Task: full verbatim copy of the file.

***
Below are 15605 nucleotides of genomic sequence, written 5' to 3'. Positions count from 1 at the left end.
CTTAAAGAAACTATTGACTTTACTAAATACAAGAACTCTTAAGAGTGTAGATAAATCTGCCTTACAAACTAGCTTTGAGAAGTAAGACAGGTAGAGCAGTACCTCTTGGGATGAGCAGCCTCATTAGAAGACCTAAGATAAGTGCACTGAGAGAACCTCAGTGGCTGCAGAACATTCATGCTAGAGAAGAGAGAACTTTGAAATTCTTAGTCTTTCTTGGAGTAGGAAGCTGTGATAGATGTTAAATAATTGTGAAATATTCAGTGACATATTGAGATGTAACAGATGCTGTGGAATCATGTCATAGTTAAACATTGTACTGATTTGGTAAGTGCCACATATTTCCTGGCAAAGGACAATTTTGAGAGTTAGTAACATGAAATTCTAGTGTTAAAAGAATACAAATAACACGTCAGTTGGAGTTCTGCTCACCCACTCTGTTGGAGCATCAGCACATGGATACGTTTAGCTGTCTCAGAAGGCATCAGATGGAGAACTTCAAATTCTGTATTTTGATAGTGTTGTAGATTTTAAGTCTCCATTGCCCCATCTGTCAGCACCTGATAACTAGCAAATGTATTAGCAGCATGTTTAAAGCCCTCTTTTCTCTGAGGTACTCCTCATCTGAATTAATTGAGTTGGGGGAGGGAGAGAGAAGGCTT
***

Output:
Below are 15605 nucleotides of genomic sequence, written 5' to 3'. Positions count from 1 at the left end.
CTTAAAGAAACTATTGACTTTACTAAATACAAGAACTCTTAAGAGTGTAGATAAATCTGCCTTACAAACTAGCTTTGAGAAGTAAGACAGGTAGAGCAGTACCTCTTGGGATGAGCAGCCTCATTAGAAGACCTAAGATAAGTGCACTGAGAGAACCTCAGTGGCTGCAGAACATTCATGCTAGAGAAGAGAGAACTTTGAAATTCTTAGTCTTTCTTGGAGTAGGAAGCTGTGATAGATGTTAAATAATTGTGAAATATTCAGTGACATATTGAGATGTAACAGATGCTGTGGAATCATGTCATAGTTAAACATTGTACTGATTTGGTAAGTGCCACATATTTCCTGGCAAAGGACAATTTTGAGAGTTAGTAACATGAAATTCTAGTGTTAAAAGAATACAAATAACACGTCAGTTGGAGTTCTGCTCACCCACTCTGTTGGAGCATCAGCACATGGATACGTTTAGCTGTCTCAGAAGGCATCAGATGGAGAACTTCAAATTCTGTATTTTGATAGTGTTGTAGATTTTAAGTCTCCATTGCCCCATCTGTCAGCACCTGATAACTAGCAAATGTATTAGCAGCATGTTTAAAGCCCTCTTTTCTCTGAGGTACTCCTCATCTGAATTAATTGAGTTGGGGGAGGGAGAGAGAAGGCTT